I pledge to not let materialistic things define me.
I pledge to find inner beauty and not let my instinct create a label or classification.
I pledge to seek to understand before being understood.
I am not perfect, and I am still learning to unlearn and open my mind to a new world of hope.
It’s not a switch I can turn off or on; it’s a conscious choice to change, to speak up.
As Madeleine Albright shared in a recent podcast interview, if you see something, don’t just say something. Do something.
I promise to not only try. As Mahatma Gandhi quoted, I will be the change I wish to see in the world.
I am encouraged to see that we can make change happen. I watched the class of 2020’s virtual graduation ceremony with the Obamas, Sundar Pichai, Alicia Keys and many talented souls. It was the graduation of a lifetime. Barack Obama shared the message to “do what is right”. I believe in this message. We need to show empathy, generosity and respect to all humans, irrespective of race, gender, ethnicity or disability.
Do what is right.
When I started to apply for jobs, I noticed how every job application has questions on gender, race, veteran status and disability. Previously, I would just answer, but now I ask, “Why do I need to answer?” How is it relevant?
We need to be mindful of the questions we ask candidates in a job application, and not only ask because we have always done so. Ask yourself why this is the way it is, and don’t be afraid to change things.
There is good research on diversity and inclusion (D&I) by Quinetta M. Roberson that states, “Diversity focuses on organizational demography, whereas inclusion focuses on the removal of obstacles to the full participation and contribution of employees in organizations.”
There are many companies investing in D&I at the workplace today — not just because of the benefits diversity and inclusion can bring to a workforce, but also because it’s the right thing to do. As stated by Built In, “Not only is inclusivity crucial for diversity efforts to succeed, but creating an inclusive culture will prove beneficial for employee engagement and productivity.”
When I started to learn more about D&I, I learned there is a third friend: an “E,” which stands for equity. According to one report (download required), “For every 100 men promoted and hired to manager, only 72 women are promoted and hired.” Equity is also a value companies need to place focus on.
The University of Michigan published a great explanation of diversity, equity and inclusion (DE&I): “Diversity is where everyone is invited to the party; equity means that everyone gets to contribute to the playlist; inclusion means that everyone has the opportunity to dance”
We have to let our differences unite us. We tend to judge each other so quickly and so fast. Everyone is struggling with something, and at work, we need to respect each other’s boundaries.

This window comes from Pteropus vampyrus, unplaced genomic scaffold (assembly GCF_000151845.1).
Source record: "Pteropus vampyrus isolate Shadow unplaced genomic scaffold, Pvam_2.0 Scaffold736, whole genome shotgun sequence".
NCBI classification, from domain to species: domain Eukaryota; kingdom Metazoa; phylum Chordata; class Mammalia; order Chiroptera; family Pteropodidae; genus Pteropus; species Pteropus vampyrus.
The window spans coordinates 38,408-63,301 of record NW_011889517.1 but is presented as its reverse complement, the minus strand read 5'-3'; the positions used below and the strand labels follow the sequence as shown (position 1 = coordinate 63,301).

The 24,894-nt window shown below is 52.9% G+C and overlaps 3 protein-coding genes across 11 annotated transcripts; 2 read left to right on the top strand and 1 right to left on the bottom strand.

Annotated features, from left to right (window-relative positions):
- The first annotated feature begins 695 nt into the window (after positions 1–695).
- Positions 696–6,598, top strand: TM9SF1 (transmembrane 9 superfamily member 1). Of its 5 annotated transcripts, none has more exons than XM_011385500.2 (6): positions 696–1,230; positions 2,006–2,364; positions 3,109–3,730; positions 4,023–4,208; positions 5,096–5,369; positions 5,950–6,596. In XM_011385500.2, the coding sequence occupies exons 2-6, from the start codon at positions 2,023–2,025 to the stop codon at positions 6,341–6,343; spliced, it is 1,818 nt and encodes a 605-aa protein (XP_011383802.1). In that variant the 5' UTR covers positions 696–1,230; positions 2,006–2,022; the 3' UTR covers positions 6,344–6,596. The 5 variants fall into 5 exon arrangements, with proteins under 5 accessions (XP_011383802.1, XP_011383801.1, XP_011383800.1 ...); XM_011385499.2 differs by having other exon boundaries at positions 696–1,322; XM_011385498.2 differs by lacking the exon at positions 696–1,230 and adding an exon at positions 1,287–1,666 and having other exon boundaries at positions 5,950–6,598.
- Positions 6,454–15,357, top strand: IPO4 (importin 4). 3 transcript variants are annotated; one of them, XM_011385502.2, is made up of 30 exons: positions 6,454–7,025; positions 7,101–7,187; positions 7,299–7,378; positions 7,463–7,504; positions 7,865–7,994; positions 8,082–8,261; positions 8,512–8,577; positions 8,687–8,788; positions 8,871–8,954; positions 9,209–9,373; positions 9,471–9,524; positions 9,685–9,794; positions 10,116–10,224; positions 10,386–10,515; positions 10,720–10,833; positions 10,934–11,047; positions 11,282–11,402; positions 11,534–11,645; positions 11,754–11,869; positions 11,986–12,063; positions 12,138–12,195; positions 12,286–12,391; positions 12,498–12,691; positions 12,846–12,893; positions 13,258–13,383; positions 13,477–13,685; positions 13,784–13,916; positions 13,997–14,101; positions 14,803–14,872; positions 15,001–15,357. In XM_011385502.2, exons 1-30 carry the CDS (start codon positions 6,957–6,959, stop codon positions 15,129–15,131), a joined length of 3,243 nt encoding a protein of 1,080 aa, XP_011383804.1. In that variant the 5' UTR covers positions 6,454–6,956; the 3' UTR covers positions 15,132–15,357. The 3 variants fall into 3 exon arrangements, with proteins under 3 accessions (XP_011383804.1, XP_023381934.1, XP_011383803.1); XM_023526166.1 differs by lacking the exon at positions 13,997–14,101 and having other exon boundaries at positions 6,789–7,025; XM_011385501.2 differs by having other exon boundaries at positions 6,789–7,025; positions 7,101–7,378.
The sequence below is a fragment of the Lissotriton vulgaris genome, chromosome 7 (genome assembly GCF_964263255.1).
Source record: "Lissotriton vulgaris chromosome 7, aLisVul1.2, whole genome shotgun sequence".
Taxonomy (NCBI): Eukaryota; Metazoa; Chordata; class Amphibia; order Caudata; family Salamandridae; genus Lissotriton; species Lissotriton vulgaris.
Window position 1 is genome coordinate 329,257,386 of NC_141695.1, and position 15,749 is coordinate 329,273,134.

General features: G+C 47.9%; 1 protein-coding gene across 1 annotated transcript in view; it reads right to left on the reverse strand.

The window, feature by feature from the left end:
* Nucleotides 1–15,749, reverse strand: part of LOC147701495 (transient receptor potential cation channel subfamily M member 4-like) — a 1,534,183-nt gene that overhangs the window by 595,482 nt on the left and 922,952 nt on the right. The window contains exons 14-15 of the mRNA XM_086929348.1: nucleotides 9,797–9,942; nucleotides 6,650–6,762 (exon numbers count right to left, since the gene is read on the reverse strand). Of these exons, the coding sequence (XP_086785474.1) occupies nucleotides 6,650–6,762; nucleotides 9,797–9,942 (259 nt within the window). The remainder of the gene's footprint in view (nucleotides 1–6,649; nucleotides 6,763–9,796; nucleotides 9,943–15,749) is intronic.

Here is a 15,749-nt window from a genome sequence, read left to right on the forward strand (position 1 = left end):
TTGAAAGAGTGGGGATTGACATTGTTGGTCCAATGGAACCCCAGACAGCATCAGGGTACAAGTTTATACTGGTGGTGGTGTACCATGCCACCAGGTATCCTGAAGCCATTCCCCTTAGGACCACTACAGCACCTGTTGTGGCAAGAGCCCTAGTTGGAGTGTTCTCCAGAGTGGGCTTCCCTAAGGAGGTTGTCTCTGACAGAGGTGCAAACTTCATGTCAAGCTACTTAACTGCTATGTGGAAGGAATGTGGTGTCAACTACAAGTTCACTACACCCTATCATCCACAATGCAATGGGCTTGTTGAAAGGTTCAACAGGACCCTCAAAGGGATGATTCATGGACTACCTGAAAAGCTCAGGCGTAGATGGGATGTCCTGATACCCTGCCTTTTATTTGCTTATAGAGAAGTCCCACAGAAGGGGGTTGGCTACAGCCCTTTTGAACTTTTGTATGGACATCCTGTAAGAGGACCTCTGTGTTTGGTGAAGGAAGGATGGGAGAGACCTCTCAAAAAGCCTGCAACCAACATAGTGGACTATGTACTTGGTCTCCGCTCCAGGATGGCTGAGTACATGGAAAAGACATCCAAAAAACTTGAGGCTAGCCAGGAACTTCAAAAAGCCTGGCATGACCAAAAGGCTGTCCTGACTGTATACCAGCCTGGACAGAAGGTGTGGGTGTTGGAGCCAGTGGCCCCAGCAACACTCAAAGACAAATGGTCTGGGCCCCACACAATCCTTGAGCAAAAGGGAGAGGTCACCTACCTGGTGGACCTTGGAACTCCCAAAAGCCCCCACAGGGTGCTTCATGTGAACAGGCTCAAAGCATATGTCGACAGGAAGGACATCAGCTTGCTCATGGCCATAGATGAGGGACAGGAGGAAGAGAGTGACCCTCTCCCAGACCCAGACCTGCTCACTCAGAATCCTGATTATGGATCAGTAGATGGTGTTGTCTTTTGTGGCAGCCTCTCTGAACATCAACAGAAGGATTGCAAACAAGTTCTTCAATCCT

I was lucky to experience a virtual event that focused on breaking down barriers. It opened my eyes to see that disability is a superpower. It’s not “disability.” It’s “differently abled.”
As leaders, we need to be more compassionate and practice empathetic listening. We need to focus on not only solving a problem but asking what help is needed. Listen and allow your employees to vent or ask for advice or brainstorm together.
Our perception is not their reality. What we see or hear may not be the truth, so take the time to learn and understand. It’s amazing when different perspectives come together to build a product or solution that is inclusive, that genuinely cares about the user at their level.
Stop comparing to others: Embrace being different.
We are in a global workplace today, so how do we overcome challenges and stop comparing ourselves to others? How can we, as leaders, help our team members to be their own true selves?
Personally, I’m fortunate to have a loving family, friends and co-workers to support me through my healing from stress and anxiety. I didn’t know much about my freedom of voice and had learned to suppress my own feelings and not hurt others’ feelings — but at the cost of my own emotional health.
Each of us is differently abled, and this is our superpower. We need to embrace this diversity among us. By focusing on inclusivity, I believe we can all come together and help each other in times of need to become a truly global community where we support each other and embrace each other for who we are.
Seek to understand before being understood.
As leaders, we have a long way to go to seek to understand before being understood. I learned about unconscious bias last year, but this is much deeper. It’s ingrained in all of us to want to be understood. However, it also falls on all of us to take the next step — to challenge the status quo and seek to understand.
Each of our team members has far more potential than what we can see as leaders. We can bring out the best in each other if we are truly ourselves and leave our biases at the door. Consider telling your team members, “You are better than enough, and I am grateful to have you in my life.” It’s amazing how much trust and credibility can open new possibilities.
Start your pledge today, as a leader, to be the change you want to see in the world.
Originally published at https://www.forbes.com.